Our go-to parenting author is taking a turn and going on a new adventure.
After years of working as a registered nurse, midwife and parent-craft nurse, Robin Barker discovered very few families had access to any kind of baby or parenting advice.
Robin took this problem in her stride and in turn created Baby Love. Twenty-one years later, new parents around the country still turn to her words of advice for comfort and to gain a greater understanding of the road that lies ahead. Here, Robin shares her career journey and details of her newest venture…
Nursing was something I definitely didn’t see myself doing. In my last year at school I wanted to go to Manhattan and be a famous actor. Why acting? Why Manhattan? I have no idea. Failing that, I was prepared to fall back on teaching. But I barely scraped through the leaving certificate and missed out on a university or teachers college scholarship. As Manhattan was obviously not going to happen and I desperately wanted to leave my small coastal town, I decided nursing would do.
When I first started out, I had nothing close to a mentor. Nurse training in 1961 at the Royal Alexandra Hospital for Children was still in the dark ages. The idea of having a mentor was as likely as a moon landing. It was a hierarchical militaristic system where workplace bullying was common. Later, when I did midwifery at King Edward Hospital in Perth, under a vastly different system, pupil midwives did have mentors, and I recall a few wonderful women who inspired me and took me under their wing at various times during my midwifery career.
When I went into child and family health nursing in my early forties, I’d had a couple of babies and found the work interesting and was fascinated by what the mothers were asking and telling me. After a few years I saw that there were very few Australian books about the first year after birth and at that time – the early 80s – baby books were written by male paediatricians, research psychologists or others who weren’t actually doing any of the hands-on.
At that time, midwives and nurses weren’t expected to write books alone, and unaided without the blessing of a doctor. That information was valuable, unique and I thought it should be passed on.
When Baby Love was first published it didn’t sell and just as it was about to be remaindered, people started asking for it. My publisher decided to begin again. We did a new edition with a different cover. Word of mouth took over and it popped onto a bestseller list six years after it was first published. It’s now in its 6th edition and still sells well, but now there are many more baby books and websites by a huge variety of authors for parents to choose from, so its hey-day, I think, is over. I never expected it to sell as well as it has, nor to keep going for as long as it has and I’m still mildly astonished about that.
Rather than make impossible promises, my aim was to give pragmatic, down-to-earth helpful advice that offered a few safe options. I’ve never viewed myself as a ‘guru’ or a ‘baby whisperer’ and have never wanted to turn my books into a small business or tour the country giving seminars. Nor have I any inclination to make YouTube clips on the ‘Robin Barker method’ of getting a baby to sleep. I enjoyed getting the words on the page endeavouring to avoid the touchy-feely, self-help platitudes and clichés so common, not only in ‘parenting’ books but in most self-help books.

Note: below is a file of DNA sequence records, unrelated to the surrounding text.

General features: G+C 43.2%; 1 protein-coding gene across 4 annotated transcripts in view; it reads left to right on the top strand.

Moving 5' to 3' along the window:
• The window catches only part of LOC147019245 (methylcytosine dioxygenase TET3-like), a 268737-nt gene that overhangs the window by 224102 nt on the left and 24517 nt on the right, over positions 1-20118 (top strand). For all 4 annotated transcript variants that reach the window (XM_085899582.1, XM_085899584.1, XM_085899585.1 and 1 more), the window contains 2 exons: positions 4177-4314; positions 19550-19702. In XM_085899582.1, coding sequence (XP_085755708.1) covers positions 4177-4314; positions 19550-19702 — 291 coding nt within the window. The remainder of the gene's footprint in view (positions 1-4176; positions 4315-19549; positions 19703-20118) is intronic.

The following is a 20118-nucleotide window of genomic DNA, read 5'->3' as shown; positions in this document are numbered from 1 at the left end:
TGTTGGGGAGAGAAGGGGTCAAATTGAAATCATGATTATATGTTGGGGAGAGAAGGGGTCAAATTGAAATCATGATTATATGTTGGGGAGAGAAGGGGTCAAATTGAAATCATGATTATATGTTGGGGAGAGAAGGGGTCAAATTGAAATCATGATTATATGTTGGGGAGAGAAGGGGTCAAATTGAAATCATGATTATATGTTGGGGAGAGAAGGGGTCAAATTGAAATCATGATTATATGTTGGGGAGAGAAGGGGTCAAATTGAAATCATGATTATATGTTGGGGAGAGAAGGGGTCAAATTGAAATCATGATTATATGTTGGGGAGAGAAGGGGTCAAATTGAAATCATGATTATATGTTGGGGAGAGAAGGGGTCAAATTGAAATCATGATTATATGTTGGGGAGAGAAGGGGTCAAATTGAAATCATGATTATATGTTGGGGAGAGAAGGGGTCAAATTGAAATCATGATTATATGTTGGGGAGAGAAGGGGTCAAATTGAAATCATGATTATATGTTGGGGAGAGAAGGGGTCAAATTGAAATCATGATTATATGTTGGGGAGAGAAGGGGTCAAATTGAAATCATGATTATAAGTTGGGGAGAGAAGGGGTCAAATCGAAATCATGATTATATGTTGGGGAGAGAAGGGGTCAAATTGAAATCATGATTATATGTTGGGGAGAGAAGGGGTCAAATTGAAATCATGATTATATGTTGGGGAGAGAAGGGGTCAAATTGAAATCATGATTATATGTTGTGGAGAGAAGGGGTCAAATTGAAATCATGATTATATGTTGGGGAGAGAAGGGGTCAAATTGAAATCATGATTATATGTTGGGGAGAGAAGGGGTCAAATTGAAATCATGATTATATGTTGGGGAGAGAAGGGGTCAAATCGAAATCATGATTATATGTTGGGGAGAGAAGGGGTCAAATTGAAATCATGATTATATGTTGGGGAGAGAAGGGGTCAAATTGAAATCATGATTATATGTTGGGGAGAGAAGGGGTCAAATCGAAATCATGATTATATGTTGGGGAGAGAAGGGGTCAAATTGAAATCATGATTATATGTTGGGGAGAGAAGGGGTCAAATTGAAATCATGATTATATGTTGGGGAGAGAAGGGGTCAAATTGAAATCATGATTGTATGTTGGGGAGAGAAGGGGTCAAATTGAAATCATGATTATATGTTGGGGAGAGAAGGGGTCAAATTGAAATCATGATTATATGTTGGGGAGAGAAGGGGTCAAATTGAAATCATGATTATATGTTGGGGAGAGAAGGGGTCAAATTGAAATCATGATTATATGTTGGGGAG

I will always have a great interest in the baby world and feel touched and honoured the books are still selling and that, for many parents, they seem to provide help, encouragement and a deal of comfort. In a personal sense, the writing of the baby books kick-started me into other writing, which I’ve always wanted to do.
I find my inspiration in great literature and ocean swimming, and from women like Dr Fiona Woods, Dorothy Hoddinott, Aboriginal elder Bess Price and opera singer Cheryl Barker.
My fourth book, Close To Home, is my first published fiction. The transition in some ways came quite easily to me. I’ve always been a big reader and I think the urge to write comes from reading, but switching from self-help to fiction is huge. It’s something I have to work at and something I’m not at all sure I will ever master.
In the last three decades parenthood has morphed from being the domain of bumbling amateur into the domain of the semi-professional. In some ways the word ‘parenting’ says it all. Prior to the 1980s the word didn’t exist. Until then, people just had children and looked after them. Parents are better informed today and are more likely to question advice, but there’s a much greater intensity about being a parent than there was in the past and that perhaps has the capacity to interfere with the enjoyment babies and children bring.
Since retiring I’ve concentrated on non-baby writing – fiction and non-fiction – which stretches my brain cells and gives me backache but I can’t seem to give it away.
The days I don’t swim, I walk – either around the beaches or around Centennial Park. I’m very involved with my grandchildren who live nearby and I always have my nose in a book. As well as this, I’m an ambassador for Room To Read and the Australian Centre for Peri-natal Science. Both involve making lives better for babies and children; something I’ve always had great interest in.
The advice I’d give to those wanting to follow something similar to what I’ve done, is to do your own thing. Nursing tends to be a bureaucratic occupation and, if you try to spread your wings, it’s easy to get buried by the system. I’ll always try to live by my own personal mission statement: don’t be cruel, read a lot, swim a lot and count my blessings.